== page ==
Do social institutions result in gender differences in the incidence of poverty? This paper finds that discriminatory family codes, son bias, limited resource entitlements, physical insecurity and restricted civil liberties play a role in chronic poverty, specifically that of young women. It is therefore important to: eliminate gender discrimination through legal provisions; support girls’ participation in decision-making; invest in child- and gender-sensitive social protection; extend services to hard-to-reach girls; strengthen girls’ resource access; and promote girls’ control over their bodies.
Girls’ vulnerabilities in relation to poverty dynamics are different to those of boys and adult women. What happens at this critical time in their lives can reinforce their poverty status, that of their offspring, or influence their movement into or out of poverty. This paper suggests that social institutions – formal and informal laws, norms and practices – have far greater influence on developmental outcomes than is generally appreciated.
Social institutions can result in processes that lead to inequality, discrimination and exclusion. Five influential social institutions are:
- Discriminatory family codes. These include: early marriage; separation of girls from maternal presence and authority; girls’ lack of influence on decision-making; denial of material ownership and inheritance; and physical harm. They can lead to: reduced capabilities, educational attainment, employment potential and job quality; increased fertility and higher maternal and infant mortality rates; increased ill-health and physical harm; and increased life-course and intergenerational poverty.
- Son bias. Unequal investments in the care, nurture and resources allocated to sons and daughters can, for girls, result in: higher mortality, human capital development deficits, time poverty linked to labour roles and psychosocial ill-being.
- Limited resource rights and entitlements. These include discriminatory inheritance systems, such as dowry and legislation limiting married women’s property rights. Gender disparities in education, along with unequal access to and preparation for productive employment opportunities, segmented labour forces, lower wages, poor access to financial services and tensions between reproductive and productive work, restrict economic empowerment.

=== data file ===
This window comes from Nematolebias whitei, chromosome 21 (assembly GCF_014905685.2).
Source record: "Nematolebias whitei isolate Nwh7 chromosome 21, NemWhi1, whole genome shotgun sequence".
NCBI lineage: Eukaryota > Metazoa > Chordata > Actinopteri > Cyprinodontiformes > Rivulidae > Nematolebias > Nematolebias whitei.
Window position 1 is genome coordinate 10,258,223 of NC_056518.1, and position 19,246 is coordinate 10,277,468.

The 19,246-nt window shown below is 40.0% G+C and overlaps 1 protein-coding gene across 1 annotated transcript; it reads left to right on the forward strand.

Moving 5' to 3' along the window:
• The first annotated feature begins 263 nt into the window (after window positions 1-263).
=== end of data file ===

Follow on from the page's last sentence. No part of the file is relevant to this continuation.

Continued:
- Physical insecurity. Social institutions can fail to challenge gender-based violence in the household, school, workplace and community.
- Restricted civil liberties. Social institutions can result in restricted freedom of movement, freedom of association and participation in collective action. Practices which limit girls’ ability to claim an independent identity through birth registration have knock-on effects with regard to other civil rights and liberties. Restrictions on mobility linked to deeply-rooted traditions can perpetuate gender disparities in access to social and economic resources. Limited voice in family matters can lead to a gender-based experience of poverty.
Analytical and programming challenges include the following:
- Disaggregated data on girls’ poverty over time in developing country contexts are very limited, constraining well-tailored interventions.
- Within international legal and human rights frameworks, female youth in particular are not well covered.
- Definitions and understandings of childhood, adolescence and youth vary considerably according to cultural context.
- It is important to consider the experiences of boys and young men, and the role they can play in reshaping gender discriminatory social institutions.
Approaches that overlook the multi-dimensionality of gendered and generational experiences of chronic poverty and vulnerability are more likely to fail. It is important to:
- Develop and enforce context-sensitive legal provisions to eliminate gender discrimination in the family, school, workplace and community.
- Support measures to promote children’s (especially girls’) right to be heard and to participate in decisions of importance to them.
- Invest in the design and implementation of child- and gender-sensitive social protection.
- Strengthen services for girls who are hard to reach, because of both spatial disadvantage and age- and gender-specific socio-cultural barriers.
- Support measures to strengthen girls’ and young women’s individual and collective ownership of, access to and use of resources.
- Strengthen efforts to promote girls’ and women’s physical integrity and control over their bodies, especially in conflict and post-conflict settings.